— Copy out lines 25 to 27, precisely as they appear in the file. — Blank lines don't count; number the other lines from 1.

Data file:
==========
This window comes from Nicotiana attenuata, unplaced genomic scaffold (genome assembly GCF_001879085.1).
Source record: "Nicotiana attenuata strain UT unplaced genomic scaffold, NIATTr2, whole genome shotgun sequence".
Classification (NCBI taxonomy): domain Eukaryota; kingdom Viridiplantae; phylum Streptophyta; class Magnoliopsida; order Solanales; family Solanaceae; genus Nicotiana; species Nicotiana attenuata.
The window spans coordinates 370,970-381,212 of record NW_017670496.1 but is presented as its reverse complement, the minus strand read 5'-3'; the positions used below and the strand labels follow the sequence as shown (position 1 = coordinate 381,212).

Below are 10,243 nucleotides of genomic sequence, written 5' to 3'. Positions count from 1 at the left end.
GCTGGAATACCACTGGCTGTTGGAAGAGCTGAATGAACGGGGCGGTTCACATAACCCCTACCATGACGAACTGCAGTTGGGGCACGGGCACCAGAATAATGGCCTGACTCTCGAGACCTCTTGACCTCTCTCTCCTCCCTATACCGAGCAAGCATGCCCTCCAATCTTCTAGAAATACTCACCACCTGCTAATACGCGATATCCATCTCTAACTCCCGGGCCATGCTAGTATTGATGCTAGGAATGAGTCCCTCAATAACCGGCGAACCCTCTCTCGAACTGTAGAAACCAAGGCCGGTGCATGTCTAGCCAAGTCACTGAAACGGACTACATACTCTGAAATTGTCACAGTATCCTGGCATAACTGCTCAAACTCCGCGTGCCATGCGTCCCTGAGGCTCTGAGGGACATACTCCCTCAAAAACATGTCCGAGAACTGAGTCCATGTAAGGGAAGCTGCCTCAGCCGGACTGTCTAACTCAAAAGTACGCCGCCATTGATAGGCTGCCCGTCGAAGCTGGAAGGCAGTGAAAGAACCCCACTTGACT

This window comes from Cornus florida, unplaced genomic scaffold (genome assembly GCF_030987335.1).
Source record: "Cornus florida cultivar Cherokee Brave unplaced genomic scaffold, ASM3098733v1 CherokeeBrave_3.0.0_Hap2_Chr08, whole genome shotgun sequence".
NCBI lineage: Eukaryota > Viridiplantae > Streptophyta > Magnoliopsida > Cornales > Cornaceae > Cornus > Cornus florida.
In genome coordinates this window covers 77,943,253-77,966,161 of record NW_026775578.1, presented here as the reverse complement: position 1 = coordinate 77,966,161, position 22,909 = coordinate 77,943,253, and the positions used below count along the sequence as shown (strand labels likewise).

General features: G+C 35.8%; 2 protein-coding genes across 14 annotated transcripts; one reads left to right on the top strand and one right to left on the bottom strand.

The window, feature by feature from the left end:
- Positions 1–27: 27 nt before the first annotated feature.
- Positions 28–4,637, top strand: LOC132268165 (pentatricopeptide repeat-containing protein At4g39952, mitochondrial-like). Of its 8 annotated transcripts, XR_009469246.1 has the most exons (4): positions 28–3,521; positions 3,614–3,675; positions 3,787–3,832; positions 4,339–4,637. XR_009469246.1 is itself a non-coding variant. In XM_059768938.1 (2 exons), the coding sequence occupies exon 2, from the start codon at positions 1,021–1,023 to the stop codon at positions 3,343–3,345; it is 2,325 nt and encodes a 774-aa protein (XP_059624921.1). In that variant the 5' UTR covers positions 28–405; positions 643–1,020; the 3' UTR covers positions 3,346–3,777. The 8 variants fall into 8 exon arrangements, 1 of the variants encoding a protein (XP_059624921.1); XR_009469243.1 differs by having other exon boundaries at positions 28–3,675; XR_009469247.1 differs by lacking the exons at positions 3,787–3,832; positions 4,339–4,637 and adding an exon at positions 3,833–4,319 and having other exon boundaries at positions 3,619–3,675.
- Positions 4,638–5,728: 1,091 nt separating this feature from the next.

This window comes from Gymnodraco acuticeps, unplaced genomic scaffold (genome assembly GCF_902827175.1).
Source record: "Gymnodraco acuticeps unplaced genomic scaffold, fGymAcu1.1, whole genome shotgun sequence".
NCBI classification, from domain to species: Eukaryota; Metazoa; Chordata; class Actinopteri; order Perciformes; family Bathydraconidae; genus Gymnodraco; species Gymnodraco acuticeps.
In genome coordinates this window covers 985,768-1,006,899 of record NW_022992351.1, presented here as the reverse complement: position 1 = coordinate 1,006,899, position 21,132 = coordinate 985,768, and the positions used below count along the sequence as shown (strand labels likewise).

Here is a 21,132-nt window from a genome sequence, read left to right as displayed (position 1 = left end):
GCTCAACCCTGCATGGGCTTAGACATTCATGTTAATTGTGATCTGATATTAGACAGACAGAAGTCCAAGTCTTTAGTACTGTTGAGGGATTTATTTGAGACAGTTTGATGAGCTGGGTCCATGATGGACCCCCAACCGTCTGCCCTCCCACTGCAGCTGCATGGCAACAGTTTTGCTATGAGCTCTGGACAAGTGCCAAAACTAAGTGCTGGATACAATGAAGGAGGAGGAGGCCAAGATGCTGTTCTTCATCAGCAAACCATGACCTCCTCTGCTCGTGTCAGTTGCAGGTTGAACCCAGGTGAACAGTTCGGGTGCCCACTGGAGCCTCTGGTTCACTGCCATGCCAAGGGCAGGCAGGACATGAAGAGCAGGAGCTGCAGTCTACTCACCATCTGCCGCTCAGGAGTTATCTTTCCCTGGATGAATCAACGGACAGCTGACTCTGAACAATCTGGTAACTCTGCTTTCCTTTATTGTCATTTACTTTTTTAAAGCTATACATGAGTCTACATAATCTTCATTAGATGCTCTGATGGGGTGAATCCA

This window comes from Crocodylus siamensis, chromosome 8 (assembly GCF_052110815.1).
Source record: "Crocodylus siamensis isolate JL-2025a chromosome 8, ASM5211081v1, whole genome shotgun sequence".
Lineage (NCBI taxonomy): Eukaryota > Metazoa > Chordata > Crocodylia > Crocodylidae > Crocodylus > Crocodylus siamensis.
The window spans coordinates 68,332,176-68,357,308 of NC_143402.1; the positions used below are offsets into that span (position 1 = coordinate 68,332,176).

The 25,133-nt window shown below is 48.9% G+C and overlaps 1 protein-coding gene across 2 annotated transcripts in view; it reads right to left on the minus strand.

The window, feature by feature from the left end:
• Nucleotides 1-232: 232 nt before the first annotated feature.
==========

The window spans coordinates 68,332,176-68,357,308 of NC_143402.1; the positions used below are offsets into that span (position 1 = coordinate 68,332,176).

The 25,133-nt window shown below is 48.9% G+C and overlaps 1 protein-coding gene across 2 annotated transcripts in view; it reads right to left on the minus strand.

The window, feature by feature from the left end: